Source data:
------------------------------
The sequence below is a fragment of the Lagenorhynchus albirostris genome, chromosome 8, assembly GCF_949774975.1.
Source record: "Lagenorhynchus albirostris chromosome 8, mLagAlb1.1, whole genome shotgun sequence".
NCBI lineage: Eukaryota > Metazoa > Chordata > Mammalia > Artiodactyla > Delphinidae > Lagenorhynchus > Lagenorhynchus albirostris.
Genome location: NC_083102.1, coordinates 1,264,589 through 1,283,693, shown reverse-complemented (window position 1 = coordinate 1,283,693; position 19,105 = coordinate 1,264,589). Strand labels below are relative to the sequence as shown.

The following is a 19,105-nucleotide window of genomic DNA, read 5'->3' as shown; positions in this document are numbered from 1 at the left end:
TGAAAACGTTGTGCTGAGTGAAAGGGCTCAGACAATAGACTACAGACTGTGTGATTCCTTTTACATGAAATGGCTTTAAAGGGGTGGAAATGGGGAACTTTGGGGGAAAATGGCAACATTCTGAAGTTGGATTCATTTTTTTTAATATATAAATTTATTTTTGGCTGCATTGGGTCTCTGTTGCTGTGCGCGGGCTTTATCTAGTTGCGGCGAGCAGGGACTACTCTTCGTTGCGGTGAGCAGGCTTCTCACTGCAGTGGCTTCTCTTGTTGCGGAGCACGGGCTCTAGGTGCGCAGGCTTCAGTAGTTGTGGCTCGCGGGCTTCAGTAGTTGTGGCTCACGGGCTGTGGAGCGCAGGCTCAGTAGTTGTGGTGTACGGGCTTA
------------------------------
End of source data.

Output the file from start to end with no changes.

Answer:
The sequence below is a fragment of the Lagenorhynchus albirostris genome, chromosome 8, assembly GCF_949774975.1.
Source record: "Lagenorhynchus albirostris chromosome 8, mLagAlb1.1, whole genome shotgun sequence".
NCBI lineage: Eukaryota > Metazoa > Chordata > Mammalia > Artiodactyla > Delphinidae > Lagenorhynchus > Lagenorhynchus albirostris.
Genome location: NC_083102.1, coordinates 1,264,589 through 1,283,693, shown reverse-complemented (window position 1 = coordinate 1,283,693; position 19,105 = coordinate 1,264,589). Strand labels below are relative to the sequence as shown.

The following is a 19,105-nucleotide window of genomic DNA, read 5'->3' as shown; positions in this document are numbered from 1 at the left end:
TGAAAACGTTGTGCTGAGTGAAAGGGCTCAGACAATAGACTACAGACTGTGTGATTCCTTTTACATGAAATGGCTTTAAAGGGGTGGAAATGGGGAACTTTGGGGGAAAATGGCAACATTCTGAAGTTGGATTCATTTTTTTTAATATATAAATTTATTTTTGGCTGCATTGGGTCTCTGTTGCTGTGCGCGGGCTTTATCTAGTTGCGGCGAGCAGGGACTACTCTTCGTTGCGGTGAGCAGGCTTCTCACTGCAGTGGCTTCTCTTGTTGCGGAGCACGGGCTCTAGGTGCGCAGGCTTCAGTAGTTGTGGCTCGCGGGCTTCAGTAGTTGTGGCTCACGGGCTGTGGAGCGCAGGCTCAGTAGTTGTGGTGTACGGGCTTA